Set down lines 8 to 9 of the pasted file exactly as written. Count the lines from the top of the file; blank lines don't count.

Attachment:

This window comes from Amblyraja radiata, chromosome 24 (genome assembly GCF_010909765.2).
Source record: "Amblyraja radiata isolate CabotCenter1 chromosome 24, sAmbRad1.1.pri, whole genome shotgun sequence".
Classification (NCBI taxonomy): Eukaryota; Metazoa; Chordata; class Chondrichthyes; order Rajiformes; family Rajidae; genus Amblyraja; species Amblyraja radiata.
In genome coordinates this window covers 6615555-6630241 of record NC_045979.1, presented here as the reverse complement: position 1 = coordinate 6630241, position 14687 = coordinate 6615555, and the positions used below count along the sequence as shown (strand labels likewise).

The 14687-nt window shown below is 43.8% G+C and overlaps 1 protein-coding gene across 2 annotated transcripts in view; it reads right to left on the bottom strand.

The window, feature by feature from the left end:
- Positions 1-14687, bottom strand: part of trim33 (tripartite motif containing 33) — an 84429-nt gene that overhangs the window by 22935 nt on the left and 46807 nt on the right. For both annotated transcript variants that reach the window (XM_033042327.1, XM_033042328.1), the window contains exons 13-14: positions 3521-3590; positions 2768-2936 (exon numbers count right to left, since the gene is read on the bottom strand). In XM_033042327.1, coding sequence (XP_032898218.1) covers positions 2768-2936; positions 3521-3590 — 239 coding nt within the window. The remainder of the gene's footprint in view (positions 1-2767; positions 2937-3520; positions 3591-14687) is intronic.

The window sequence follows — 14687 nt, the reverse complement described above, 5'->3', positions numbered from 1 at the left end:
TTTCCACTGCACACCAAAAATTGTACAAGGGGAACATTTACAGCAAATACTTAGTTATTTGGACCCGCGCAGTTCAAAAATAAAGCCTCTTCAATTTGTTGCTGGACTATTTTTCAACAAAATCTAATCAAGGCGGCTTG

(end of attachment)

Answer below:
The window sequence follows — 14687 nt, the reverse complement described above, 5'->3', positions numbered from 1 at the left end:
TTTCCACTGCACACCAAAAATTGTACAAGGGGAACATTTACAGCAAATACTTAGTTATTTGGACCCGCGCAGTTCAAAAATAAAGCCTCTTCAATTTGTTGCTGGACTATTTTTCAACAAAATCTAATCAAGGCGGCTTG